Hefetz paints Netanyahu as an empty political shell obsessed with the media

On April 5, when the lead prosecutor, Liat Ben-Ari, began opening arguments in the State of Israel case against Benjamin Netanyahu and called former Walla CEO Ilan Yeshua as his first witness, to the other side of the city of Jerusalem District Court was developing another drama.

There, in the President’s Residence, the heads of the various parties consulted with then-President Reuven Rivlin and told him who they believed should be in charge of the task of forming the next government.

The nation’s television screens were divided: on one side were images of Netanyahu on the first day of the evidentiary stage of his trial, and on the other side were images showing Likud MPs, at least one who had come. straight from the courthouse you went to. to support the party leader, telling Rivlin that Netanyahu must be given the first chance to form a government.

That split screen was surreal.

Seven and a half months later, Monday was another highlight day in Netanyahu’s trial – the beginning of the testimony of Nir Hefetz, the state’s star witness against Netanyahu. Like that day in April, Netanyahu also attended part of Monday’s session.

Opposition leader Benjamin Netanyahu at the Jerusalem District Court on November 22, 2021 (credit: YONAH JEREMY BOB)

And Hefetz did not disappoint.

Hefetz, who served for years as Netanayhau’s chief spokesperson and media adviser, drew a cartoon of Netanyahu consumed by media coverage of him and his family; as concerned about it, according to Hefetz, as about the country’s security problems. In regards to the media, he said that the former prime minister’s close confidante turned state witness, Netanyahu, was a “control freak.”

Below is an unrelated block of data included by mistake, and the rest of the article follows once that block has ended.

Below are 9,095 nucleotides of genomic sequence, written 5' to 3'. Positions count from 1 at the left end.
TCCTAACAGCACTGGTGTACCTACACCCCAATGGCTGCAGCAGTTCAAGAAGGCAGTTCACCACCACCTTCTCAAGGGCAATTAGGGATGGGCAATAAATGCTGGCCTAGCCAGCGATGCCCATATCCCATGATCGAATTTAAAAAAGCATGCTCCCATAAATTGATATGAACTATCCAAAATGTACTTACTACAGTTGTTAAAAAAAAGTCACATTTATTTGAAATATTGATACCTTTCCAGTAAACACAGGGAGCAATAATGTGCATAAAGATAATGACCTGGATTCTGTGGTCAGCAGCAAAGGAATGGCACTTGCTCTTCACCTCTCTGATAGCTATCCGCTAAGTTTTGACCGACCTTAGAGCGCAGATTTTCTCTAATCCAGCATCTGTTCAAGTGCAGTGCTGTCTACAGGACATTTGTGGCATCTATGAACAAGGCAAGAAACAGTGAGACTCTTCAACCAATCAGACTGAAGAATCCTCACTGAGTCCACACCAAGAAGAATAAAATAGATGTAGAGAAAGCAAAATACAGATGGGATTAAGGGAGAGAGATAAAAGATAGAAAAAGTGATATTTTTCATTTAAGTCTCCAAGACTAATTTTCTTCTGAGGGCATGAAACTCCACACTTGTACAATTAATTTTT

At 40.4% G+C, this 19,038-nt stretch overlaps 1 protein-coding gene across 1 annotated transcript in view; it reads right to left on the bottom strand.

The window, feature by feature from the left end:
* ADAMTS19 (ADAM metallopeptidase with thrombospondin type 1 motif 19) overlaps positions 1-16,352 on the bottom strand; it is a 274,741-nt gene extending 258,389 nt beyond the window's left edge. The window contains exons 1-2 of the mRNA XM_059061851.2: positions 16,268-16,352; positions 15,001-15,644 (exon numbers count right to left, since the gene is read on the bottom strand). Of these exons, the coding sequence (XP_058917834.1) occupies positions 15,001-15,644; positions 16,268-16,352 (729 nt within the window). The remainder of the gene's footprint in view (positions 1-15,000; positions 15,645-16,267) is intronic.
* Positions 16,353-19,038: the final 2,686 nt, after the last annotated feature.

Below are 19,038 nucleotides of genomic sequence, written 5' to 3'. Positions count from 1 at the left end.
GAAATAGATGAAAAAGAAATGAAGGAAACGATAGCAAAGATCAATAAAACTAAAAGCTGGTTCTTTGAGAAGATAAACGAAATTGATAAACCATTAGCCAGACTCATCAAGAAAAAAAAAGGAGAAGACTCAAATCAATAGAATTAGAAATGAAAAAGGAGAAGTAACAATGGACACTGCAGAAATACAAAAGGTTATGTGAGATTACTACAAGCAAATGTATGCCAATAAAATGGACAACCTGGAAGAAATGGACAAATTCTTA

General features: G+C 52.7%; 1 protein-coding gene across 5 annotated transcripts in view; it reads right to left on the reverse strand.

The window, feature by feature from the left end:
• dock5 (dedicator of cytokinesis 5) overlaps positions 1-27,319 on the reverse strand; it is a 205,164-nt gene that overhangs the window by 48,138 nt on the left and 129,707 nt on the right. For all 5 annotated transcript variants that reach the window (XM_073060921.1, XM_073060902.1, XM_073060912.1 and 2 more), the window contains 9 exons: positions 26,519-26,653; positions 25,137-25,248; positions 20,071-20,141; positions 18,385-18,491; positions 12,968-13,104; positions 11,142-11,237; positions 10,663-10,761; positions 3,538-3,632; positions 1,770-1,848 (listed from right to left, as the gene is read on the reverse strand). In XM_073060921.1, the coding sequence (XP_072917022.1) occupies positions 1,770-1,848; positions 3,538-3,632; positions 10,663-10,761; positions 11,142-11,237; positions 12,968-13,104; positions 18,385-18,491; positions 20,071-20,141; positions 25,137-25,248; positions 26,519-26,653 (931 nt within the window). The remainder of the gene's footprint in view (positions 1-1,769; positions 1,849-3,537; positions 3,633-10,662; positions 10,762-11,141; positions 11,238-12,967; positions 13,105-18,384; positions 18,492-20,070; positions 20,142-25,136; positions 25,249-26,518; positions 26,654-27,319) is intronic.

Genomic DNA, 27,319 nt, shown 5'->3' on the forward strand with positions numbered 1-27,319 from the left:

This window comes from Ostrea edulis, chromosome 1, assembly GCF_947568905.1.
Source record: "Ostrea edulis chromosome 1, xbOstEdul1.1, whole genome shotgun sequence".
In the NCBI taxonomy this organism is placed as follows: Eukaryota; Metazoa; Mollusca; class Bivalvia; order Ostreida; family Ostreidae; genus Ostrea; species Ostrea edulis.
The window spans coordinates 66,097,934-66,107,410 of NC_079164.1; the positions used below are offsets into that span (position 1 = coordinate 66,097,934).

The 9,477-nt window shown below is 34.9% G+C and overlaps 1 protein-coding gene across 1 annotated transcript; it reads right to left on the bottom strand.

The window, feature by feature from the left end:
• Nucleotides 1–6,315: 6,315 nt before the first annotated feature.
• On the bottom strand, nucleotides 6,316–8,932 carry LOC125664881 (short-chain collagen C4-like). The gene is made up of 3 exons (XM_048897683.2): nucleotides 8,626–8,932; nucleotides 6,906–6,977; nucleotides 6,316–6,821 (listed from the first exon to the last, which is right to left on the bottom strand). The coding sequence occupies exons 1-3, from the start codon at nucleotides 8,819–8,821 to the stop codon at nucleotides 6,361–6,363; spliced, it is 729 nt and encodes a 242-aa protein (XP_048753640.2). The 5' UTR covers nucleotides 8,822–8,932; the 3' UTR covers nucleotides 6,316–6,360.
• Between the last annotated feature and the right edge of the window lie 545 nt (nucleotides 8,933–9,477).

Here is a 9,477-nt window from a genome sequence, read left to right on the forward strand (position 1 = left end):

This first day of testimony provided a lot of copy for the headlines, as did Yeshua. However, it is true that as Hefetz’s testimony builds on days and weeks, followed by careful cross-examination that will try to poke holes and show inconsistencies in the testimony, the public interest will diminish, just as it did with the testimony of Yeshua.

But not yet.

For a moment there was a sense of deja vu on Monday, with the nation focusing intensely on Netanyahu and his legal troubles, as it did for months and even years before the trial began.

For a long time, the public agenda was dominated by Netanyahu and the charges against him. Everything seemed to revolve around this; Everything the government did, or did not do, was filtered through the lens of Netanyahu and the 1,000, 2,000 and 4,000 cases.

Was the country going to new elections due to an incoming impeachment? Did the IDF attack Syria to try to push for a trial? How would an impending trial affect government decision-making regarding the Gaza Strip?

Hefetz painted a picture of Netanyahu obsessed with the media, and it can be argued that this obsession led to his downfall. However, the media became obsessed with Netanyahu and also with the cases against him.